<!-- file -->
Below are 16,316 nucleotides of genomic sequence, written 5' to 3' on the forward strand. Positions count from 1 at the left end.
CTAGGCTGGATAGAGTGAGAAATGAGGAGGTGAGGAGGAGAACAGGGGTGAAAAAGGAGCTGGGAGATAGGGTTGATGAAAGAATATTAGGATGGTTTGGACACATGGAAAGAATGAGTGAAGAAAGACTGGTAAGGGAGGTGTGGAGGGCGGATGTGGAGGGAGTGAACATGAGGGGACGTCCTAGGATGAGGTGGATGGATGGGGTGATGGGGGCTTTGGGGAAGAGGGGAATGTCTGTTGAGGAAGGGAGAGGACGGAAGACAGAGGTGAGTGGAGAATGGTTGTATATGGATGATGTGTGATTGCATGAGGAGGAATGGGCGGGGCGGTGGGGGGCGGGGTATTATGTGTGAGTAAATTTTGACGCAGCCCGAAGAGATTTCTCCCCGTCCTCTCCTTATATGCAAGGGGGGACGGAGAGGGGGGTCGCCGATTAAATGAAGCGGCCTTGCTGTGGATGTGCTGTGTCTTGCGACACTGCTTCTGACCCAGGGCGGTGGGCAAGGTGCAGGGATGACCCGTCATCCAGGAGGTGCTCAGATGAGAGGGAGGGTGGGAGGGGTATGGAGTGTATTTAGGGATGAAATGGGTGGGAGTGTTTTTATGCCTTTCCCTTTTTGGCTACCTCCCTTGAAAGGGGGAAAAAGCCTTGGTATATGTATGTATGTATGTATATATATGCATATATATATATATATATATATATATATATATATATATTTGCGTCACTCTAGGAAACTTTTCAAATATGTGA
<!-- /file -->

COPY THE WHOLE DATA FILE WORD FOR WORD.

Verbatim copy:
Below are 16,316 nucleotides of genomic sequence, written 5' to 3' on the forward strand. Positions count from 1 at the left end.
CTAGGCTGGATAGAGTGAGAAATGAGGAGGTGAGGAGGAGAACAGGGGTGAAAAAGGAGCTGGGAGATAGGGTTGATGAAAGAATATTAGGATGGTTTGGACACATGGAAAGAATGAGTGAAGAAAGACTGGTAAGGGAGGTGTGGAGGGCGGATGTGGAGGGAGTGAACATGAGGGGACGTCCTAGGATGAGGTGGATGGATGGGGTGATGGGGGCTTTGGGGAAGAGGGGAATGTCTGTTGAGGAAGGGAGAGGACGGAAGACAGAGGTGAGTGGAGAATGGTTGTATATGGATGATGTGTGATTGCATGAGGAGGAATGGGCGGGGCGGTGGGGGGCGGGGTATTATGTGTGAGTAAATTTTGACGCAGCCCGAAGAGATTTCTCCCCGTCCTCTCCTTATATGCAAGGGGGGACGGAGAGGGGGGTCGCCGATTAAATGAAGCGGCCTTGCTGTGGATGTGCTGTGTCTTGCGACACTGCTTCTGACCCAGGGCGGTGGGCAAGGTGCAGGGATGACCCGTCATCCAGGAGGTGCTCAGATGAGAGGGAGGGTGGGAGGGGTATGGAGTGTATTTAGGGATGAAATGGGTGGGAGTGTTTTTATGCCTTTCCCTTTTTGGCTACCTCCCTTGAAAGGGGGAAAAAGCCTTGGTATATGTATGTATGTATGTATATATATGCATATATATATATATATATATATATATATATATATATATTTGCGTCACTCTAGGAAACTTTTCAAATATGTGA